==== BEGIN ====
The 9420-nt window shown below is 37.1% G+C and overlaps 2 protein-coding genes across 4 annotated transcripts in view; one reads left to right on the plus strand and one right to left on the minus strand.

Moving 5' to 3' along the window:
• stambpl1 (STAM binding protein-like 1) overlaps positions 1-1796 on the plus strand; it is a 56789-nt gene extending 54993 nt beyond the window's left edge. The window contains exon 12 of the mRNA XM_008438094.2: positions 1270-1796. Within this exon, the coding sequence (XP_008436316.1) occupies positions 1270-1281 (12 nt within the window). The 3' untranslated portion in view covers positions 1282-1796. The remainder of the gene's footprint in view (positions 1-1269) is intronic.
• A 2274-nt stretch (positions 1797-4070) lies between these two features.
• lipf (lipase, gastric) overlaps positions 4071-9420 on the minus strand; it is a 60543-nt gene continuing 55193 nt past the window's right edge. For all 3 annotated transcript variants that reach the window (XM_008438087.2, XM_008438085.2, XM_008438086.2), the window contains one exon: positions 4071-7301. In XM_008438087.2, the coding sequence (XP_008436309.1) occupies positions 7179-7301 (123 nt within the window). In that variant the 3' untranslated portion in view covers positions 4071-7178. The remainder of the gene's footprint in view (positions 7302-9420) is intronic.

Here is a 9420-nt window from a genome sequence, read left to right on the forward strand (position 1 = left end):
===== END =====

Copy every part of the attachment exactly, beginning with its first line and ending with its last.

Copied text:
The 9420-nt window shown below is 37.1% G+C and overlaps 2 protein-coding genes across 4 annotated transcripts in view; one reads left to right on the plus strand and one right to left on the minus strand.

Moving 5' to 3' along the window:
• stambpl1 (STAM binding protein-like 1) overlaps positions 1-1796 on the plus strand; it is a 56789-nt gene extending 54993 nt beyond the window's left edge. The window contains exon 12 of the mRNA XM_008438094.2: positions 1270-1796. Within this exon, the coding sequence (XP_008436316.1) occupies positions 1270-1281 (12 nt within the window). The 3' untranslated portion in view covers positions 1282-1796. The remainder of the gene's footprint in view (positions 1-1269) is intronic.
• A 2274-nt stretch (positions 1797-4070) lies between these two features.
• lipf (lipase, gastric) overlaps positions 4071-9420 on the minus strand; it is a 60543-nt gene continuing 55193 nt past the window's right edge. For all 3 annotated transcript variants that reach the window (XM_008438087.2, XM_008438085.2, XM_008438086.2), the window contains one exon: positions 4071-7301. In XM_008438087.2, the coding sequence (XP_008436309.1) occupies positions 7179-7301 (123 nt within the window). In that variant the 3' untranslated portion in view covers positions 4071-7178. The remainder of the gene's footprint in view (positions 7302-9420) is intronic.

Here is a 9420-nt window from a genome sequence, read left to right on the forward strand (position 1 = left end):